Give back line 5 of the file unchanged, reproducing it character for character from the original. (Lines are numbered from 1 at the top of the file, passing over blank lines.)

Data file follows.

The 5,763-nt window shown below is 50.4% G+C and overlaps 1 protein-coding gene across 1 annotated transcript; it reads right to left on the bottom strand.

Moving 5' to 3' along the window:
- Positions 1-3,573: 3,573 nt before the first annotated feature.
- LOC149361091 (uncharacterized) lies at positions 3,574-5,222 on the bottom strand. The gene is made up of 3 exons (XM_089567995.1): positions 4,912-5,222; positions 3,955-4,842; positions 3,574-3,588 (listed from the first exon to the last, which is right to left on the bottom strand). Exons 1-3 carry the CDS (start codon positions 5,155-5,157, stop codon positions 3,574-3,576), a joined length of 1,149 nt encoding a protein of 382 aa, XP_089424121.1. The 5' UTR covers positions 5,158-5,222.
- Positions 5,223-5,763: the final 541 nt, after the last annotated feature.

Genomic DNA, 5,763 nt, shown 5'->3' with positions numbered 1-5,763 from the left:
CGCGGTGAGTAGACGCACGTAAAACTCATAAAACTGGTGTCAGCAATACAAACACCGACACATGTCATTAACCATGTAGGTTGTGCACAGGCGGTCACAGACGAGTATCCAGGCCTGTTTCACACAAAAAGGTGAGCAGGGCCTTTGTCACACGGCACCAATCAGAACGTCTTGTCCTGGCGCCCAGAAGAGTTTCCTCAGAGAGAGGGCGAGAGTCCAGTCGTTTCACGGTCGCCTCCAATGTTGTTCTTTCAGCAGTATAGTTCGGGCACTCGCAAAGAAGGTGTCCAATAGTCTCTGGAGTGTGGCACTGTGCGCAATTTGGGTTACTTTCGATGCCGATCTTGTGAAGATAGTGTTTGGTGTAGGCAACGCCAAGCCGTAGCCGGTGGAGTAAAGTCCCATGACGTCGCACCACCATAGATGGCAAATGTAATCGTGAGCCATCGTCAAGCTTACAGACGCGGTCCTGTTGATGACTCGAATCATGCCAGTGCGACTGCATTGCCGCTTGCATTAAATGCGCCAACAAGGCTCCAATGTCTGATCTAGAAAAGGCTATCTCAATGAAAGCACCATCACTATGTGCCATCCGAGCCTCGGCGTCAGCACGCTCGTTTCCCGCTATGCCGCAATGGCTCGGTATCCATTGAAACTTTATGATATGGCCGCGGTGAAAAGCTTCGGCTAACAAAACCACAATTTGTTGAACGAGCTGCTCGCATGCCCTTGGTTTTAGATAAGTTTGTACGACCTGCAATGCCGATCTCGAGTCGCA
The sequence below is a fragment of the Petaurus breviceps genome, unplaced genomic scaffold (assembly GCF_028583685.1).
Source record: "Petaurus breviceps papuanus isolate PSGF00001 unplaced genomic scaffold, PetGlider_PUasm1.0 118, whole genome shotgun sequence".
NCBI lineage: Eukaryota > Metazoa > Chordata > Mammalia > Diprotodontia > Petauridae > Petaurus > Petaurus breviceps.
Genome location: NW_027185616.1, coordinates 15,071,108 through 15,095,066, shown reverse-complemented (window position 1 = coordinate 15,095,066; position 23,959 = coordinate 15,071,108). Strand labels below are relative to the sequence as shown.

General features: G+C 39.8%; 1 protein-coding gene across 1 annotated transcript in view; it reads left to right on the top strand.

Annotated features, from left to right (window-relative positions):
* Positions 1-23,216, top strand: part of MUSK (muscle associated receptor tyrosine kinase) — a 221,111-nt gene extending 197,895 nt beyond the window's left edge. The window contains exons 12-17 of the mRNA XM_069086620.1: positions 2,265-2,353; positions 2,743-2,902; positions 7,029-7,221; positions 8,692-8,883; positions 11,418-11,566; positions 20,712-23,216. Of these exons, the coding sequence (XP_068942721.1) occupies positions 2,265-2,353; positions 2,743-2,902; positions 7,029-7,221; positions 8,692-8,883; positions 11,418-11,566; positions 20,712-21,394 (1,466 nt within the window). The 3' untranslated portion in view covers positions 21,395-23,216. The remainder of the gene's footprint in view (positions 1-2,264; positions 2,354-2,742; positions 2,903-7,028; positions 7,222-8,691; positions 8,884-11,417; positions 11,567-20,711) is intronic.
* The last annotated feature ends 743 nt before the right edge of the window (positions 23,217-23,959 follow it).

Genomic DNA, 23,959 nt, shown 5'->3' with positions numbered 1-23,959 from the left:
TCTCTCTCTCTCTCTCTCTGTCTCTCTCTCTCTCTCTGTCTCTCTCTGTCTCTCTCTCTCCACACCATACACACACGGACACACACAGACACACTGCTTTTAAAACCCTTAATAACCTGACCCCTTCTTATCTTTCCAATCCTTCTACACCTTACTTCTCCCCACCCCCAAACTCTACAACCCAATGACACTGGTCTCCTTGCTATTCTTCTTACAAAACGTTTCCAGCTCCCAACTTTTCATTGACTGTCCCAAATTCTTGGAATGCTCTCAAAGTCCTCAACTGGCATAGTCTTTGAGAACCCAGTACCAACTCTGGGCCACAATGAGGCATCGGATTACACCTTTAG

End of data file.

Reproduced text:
- Positions 5,223-5,763: the final 541 nt, after the last annotated feature.